In the wake of economic disaster and ever-tightening purse strings, inevitably the first industry to feel the sting is the performing arts, specifically the low-budget operations struggling to survive in the shadow of mainstream theater. Only quality performances, determination, committed fans and "a whole butt-load of luck" stands between the small theater and bankruptcy, according to Noah Simon, artistic director for the Factory Theater.
"Can a theater ever really be financially stable? Only for a couple years at a time, with grants and other such support," Simon said. "Seems as though, in times of economic crisis, the arts are the first to take the hit. Grants dry up and patrons save their money."
Involved sporadically in Chicago theater since 1993, Simon's creative work has certainly been a challenge considering the tight budget of the small Factory Theater. "Larger theater companies probably have more freedom artistically because of the larger budget," he said. "They can build the set they want, do period shows without worrying about how much the costumes are going to run and can hire the best designers and actors because they can pay them."
In fact, the inevitable financial struggle of the small theater venture serves as a bouncer to the theater scene, out-muscling all but the truly dedicated. Hence, adequate start-up capital, most often out of the producers' own pockets, hardly guarantees success. The truly dedicated have the nerve to plunge their every asset into a theater company, and sink or swim along with their investment. "Then it becomes a show-to-show kind of deal," Simon explained. "Hopefully the production will at least make back the original investment so that the next show can go up. People have maxed-out credit cards doing that kind of thing, and it's subsequently what drives a lot of theater companies under."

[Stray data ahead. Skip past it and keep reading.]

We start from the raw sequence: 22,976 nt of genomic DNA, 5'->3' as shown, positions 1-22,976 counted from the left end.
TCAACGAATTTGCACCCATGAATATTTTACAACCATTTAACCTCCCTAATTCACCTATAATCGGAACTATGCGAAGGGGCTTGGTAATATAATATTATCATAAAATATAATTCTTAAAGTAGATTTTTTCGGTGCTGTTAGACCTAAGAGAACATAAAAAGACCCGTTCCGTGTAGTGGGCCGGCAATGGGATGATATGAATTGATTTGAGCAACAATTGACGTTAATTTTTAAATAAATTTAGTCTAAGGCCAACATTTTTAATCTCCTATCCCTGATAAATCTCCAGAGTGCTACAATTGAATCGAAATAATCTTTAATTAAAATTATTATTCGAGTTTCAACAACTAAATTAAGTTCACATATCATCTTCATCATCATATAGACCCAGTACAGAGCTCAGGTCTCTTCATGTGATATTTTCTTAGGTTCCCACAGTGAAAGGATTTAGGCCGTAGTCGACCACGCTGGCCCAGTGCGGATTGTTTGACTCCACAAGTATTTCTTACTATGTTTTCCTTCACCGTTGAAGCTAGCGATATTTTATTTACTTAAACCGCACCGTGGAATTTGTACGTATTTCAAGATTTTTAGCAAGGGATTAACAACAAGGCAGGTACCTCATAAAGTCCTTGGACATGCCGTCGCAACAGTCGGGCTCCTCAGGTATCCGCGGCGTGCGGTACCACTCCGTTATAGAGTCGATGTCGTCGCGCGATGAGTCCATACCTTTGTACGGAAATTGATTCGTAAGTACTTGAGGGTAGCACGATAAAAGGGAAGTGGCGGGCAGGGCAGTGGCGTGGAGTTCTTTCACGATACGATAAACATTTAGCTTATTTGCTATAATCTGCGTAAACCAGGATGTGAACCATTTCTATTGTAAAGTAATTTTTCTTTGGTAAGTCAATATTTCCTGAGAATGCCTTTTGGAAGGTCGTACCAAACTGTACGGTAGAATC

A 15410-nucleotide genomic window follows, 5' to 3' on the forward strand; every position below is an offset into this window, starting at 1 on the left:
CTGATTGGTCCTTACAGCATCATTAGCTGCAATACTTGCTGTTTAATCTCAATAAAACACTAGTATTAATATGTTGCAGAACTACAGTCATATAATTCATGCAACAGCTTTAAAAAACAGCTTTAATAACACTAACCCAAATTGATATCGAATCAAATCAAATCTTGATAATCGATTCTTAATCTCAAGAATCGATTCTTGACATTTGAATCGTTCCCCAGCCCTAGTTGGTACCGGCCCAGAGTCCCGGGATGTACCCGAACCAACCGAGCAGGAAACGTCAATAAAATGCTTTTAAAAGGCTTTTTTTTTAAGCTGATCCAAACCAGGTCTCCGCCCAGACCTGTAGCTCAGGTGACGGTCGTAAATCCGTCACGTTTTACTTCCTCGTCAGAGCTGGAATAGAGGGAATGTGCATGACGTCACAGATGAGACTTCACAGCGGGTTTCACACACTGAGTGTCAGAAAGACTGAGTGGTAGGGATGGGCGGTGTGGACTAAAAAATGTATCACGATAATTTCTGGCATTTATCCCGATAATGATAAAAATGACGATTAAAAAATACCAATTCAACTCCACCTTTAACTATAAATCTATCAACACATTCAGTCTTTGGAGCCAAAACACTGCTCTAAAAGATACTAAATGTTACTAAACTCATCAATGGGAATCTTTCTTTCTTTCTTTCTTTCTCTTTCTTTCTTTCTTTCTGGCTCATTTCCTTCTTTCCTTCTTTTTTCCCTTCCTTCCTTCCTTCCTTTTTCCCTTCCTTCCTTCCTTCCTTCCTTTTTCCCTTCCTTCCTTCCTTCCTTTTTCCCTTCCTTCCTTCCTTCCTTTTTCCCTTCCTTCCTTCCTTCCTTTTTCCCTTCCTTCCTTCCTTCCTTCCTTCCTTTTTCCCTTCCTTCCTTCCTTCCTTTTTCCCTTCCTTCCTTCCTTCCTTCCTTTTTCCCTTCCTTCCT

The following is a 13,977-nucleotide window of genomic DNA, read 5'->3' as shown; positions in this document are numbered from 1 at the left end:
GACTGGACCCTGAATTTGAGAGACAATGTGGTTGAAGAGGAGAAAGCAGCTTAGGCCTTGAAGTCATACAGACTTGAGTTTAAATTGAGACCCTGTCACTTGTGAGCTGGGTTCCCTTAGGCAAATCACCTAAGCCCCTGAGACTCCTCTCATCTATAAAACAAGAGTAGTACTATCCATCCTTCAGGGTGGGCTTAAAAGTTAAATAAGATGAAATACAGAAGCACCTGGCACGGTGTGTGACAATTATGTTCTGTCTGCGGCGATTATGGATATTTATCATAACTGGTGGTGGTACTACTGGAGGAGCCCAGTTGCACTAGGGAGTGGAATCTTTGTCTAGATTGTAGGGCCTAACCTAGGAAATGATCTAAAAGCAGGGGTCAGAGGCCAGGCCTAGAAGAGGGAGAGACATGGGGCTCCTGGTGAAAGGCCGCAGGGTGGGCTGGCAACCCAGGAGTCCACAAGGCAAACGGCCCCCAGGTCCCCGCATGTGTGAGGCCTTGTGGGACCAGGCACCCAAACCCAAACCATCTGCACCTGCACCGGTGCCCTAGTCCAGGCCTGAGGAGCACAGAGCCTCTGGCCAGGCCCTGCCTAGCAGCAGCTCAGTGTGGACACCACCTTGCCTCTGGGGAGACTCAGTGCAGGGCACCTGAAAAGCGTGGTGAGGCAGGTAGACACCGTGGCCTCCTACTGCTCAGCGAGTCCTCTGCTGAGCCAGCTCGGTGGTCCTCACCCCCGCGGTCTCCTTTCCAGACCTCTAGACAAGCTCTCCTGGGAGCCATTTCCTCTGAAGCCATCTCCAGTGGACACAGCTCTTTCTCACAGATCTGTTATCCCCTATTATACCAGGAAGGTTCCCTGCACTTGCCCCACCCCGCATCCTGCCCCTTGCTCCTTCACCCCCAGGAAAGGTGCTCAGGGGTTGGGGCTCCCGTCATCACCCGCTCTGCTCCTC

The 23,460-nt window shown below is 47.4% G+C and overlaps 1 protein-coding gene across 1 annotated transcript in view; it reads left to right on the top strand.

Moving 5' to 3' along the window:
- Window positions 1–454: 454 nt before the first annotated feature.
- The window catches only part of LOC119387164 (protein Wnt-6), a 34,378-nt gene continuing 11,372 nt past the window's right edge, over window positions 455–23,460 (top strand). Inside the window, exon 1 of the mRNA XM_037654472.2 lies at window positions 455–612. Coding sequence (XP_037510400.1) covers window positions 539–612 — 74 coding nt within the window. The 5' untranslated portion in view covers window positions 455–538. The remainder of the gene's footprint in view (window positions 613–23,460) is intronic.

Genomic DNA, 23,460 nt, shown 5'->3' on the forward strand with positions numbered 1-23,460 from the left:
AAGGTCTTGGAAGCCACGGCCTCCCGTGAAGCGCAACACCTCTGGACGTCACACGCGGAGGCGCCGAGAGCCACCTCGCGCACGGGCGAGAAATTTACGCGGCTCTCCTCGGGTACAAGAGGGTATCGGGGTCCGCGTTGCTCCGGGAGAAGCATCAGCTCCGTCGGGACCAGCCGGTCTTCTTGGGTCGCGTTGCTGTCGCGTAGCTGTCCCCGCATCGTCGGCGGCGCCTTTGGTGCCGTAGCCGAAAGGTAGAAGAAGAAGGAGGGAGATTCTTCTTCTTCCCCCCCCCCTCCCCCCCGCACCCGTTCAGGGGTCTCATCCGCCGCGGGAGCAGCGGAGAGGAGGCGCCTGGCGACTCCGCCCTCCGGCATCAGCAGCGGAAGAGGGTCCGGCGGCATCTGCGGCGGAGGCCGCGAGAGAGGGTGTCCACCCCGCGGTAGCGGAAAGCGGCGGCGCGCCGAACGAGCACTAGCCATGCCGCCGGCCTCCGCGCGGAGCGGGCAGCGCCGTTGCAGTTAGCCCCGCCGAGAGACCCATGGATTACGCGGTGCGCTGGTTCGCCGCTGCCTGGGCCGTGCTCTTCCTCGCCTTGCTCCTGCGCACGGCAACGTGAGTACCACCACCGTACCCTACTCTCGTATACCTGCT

Relying on support from art-supporters like the League of Chicago Theaters, the Illinois Arts Council, the Richard Driehaus Foundation and private donors, small theaters may receive enough capital to stay afloat for a play season, but remain ever-mindful that the future is uncertain. One theatrical flop has marked the death of many a small company, demonstrating the importance of maintaining artistic integrity while attracting a consistent audience.
However, certain resources do exist in the small theater business, giving it a much-needed edge amidst stiff competition. Most importantly, the people involved provide the backbone and crusading drive for a theater's future. "The biggest resource in non-equity theater is people," Simon said. "I'm talking about people who are committed to working for free, begging their relatives for money, costumes, props and moral support; people who will work a 40-hour-a-week day gig, and then go to rehearsal for three or four hours at night and on weekends. If you have a bunch of people like that, who thrive on little sleep and an even smaller prospect of success, then you've got as good of a chance as any of the other 200 companies in Chicago."
And fortunately, not all 200 theater companies compete for the same audience, as smaller theaters tend to fulfill a specific niche. "Bigger theaters like Steppenwolf, Goodman or Court derive most of their audiences from a subscription base," Simon said. "For the most part, these are not the same folks coming to see a Factory or Defiant show. Smaller, itinerant theater companies rely on the kind of audience that pays attention to theater listings and reviews.
"In addition, we do have to find a niche; something that sets us apart from everyone else; something that makes us unique," he continued.